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Walk on the Wild Side at the Farmers’ Market

And…we’re BACK!! And we are circling around again, on the subject of farmers’ markets because – I say so. A reader of the last piece told me that she does not go to ‘her’ farmers market because they only had two vendors and all the vendors had were greens and green onions.

OK…we’ve got two issues here. First is probably the fact that north of some predetermined spot, it’s really too early to find a whole lot more than green onions and greens. It’s just not warm enough yet and the farmers, even with row covers, etc. will not have had enough time to actually grow a whole lot. And second, Aunt Toby realizes that some farmers’ markets are NOT very special – the one closest to you might not be – the one in the next town over might be. It’s worth doing some searching to find all the markets in your area and doing some comparison shopping. How to find farmers markets near you?

“Near you” is sort of a nebulous concept, I realize because in my area, depending on what part of the week we’re talking about, ‘near me’ might be downtown, and sponsored by the City Department of Economic Development. Or on another part of the week, it is in a county park. At another part of the week, it is out at the western end of our county, in the parking lot of one of the Town Libraries. It’s sort of fluid. So, it behooves you to check out web sites or call such people as:
— City government
— County Government
— Township offices
— County/City Dept. of Parks and Recreation
— Your county’s Cooperative Extension
— Your state’s Department of Agriculture (or Agriculture and Markets)

Once you get a listing with addresses and the schedule of dates and times, then you can take your shopping list and do some visits and see who has what. Every farmers’ market has its own ambiance — market managers will truly try to have a little bit of everything and will also try to recruit vendors who have something a little bit unusual to attract more consumers. Some are more ‘hard core’ in terms of fruits and veggies; others are more of what I’d call a destination, and will have everything and anything anyone can make, produce, bake, or grow on sale. It is up to consumers to find the places where what they are looking for is available to them and at a price they are comfortable paying.

On the other side, though, nearly every farmers’ market is going to have something special about it and that is going to be fruits and veggies that perhaps consumers are not familiar with. In a grocery store, it’s sort of easy to ignore weird veggies and fruits because the entire trip is sort of a chore anyway. Going to a farmers’ market is meant to be more charming and fun and educational. And there will be some vendors who want to make it as educational as they can and will offer recipes, free samples and so on. If you find a vendor like that, then make use of them. They are extending themselves to you and you should open your brain and your mouth and try things out.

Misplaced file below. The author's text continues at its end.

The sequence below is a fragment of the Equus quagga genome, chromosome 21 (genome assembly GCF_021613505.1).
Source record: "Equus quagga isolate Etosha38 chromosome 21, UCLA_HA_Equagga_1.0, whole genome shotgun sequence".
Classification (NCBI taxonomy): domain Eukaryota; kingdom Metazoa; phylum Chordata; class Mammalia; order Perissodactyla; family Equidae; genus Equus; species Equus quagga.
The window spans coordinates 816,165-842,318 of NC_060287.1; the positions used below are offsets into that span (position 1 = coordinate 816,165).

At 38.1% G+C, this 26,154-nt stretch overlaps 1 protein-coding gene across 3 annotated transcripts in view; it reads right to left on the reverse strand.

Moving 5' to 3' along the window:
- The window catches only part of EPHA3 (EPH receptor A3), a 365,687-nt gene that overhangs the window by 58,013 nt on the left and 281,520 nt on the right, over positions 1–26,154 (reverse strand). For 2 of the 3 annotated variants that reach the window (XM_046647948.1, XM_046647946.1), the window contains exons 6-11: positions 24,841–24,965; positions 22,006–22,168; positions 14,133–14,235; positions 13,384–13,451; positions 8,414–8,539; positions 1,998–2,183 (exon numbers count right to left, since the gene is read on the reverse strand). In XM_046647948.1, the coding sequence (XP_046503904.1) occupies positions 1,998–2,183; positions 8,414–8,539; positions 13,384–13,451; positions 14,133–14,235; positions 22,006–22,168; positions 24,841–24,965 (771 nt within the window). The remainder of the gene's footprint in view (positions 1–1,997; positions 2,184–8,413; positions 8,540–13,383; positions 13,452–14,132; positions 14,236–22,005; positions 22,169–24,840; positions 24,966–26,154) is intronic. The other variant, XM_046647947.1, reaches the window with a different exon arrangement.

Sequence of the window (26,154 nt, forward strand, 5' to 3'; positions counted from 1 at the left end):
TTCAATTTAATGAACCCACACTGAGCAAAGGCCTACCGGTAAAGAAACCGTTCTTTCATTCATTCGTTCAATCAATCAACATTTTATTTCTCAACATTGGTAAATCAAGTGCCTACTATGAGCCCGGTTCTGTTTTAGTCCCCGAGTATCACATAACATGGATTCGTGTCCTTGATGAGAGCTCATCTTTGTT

My best example is the humble but strange veggie illustrated here: Kohlrabi. Aunt Toby considers herself to be a pretty adventurous consumer but I had never had kohlrabi before I walked in front of a vendor at one of our local farmers’ markets and was offered a free sample – the vendor was basically just cutting up a washed, peeled green kohlrabi and offering people pieces to try. The DH and I were a little dubious, but we gave it a shot and found the veggie to be a very subtle version of cabbage, which should not have surprised us at all since ‘kohl’ in the name should have been a dead giveaway of its family. That’s the reason that one of America’s favorite salad dishes is called Cole Slaw. Kohl is the German word for cabbage; rabi is a German variant of their word for turnip, which if you look at the shape of the thing, makes perfect sense.

If you are already eating cabbage, broccoli or any of its cousins, why bother eating kohlrabi? Well, cabbage can, if the weather is hot and dry, taste pretty hot and peppery and broccoli sometimes is not available. Kohlrabi is grown fast and eaten at the baseball size. It’s very nutritious, has 103% of the daily nutritional requirement of Vit. C. , has a good bit of fiber going for it and you can use it in stir fries, soups, and even…grated up as a very nice, subtle ‘cole slaw’. Once it gets really big, it’s no longer good and is very woody, so don’t buy those. There are a bunch of cultivars out there, including a purple one (purple veggies are the hot item these days; there are even purple carrots out there).

Here’s a great collection from Simply Recipes: kohlrabi

Here is a great site that gives veggie history on kohlrabi (hey – this veggie goes back to Roman times). kohlrabi 2

But the message remains – if you see something displayed at a farmers market that you don’t recognize, you still know something about it. First, the farmer would not be growing it and selling it if it was not something that did not do well in your area (always a great advantage in terms of eating locally). And second, it’s something that is definitely worth trying. Walk right up, stick out your pointer finger and say to the vendor – ‘What’s that? Can I eat it raw? And can I have a sample?” Usually, the vendors will be more than happy to give you one – they just might make a sale.

This is not to say that you should only go to farmers’ markets to look for unusual veggies; frankly as far as I’m concerned, consumers should do as much local fresh shopping as they can. But something that makes farmers’ markets ‘special’ is that vendors are willing to try something different or unusual and it’s up to us as consumers to give it a shot to encourage them to do so.

(photos courtesy of emptyhighway and pomax)

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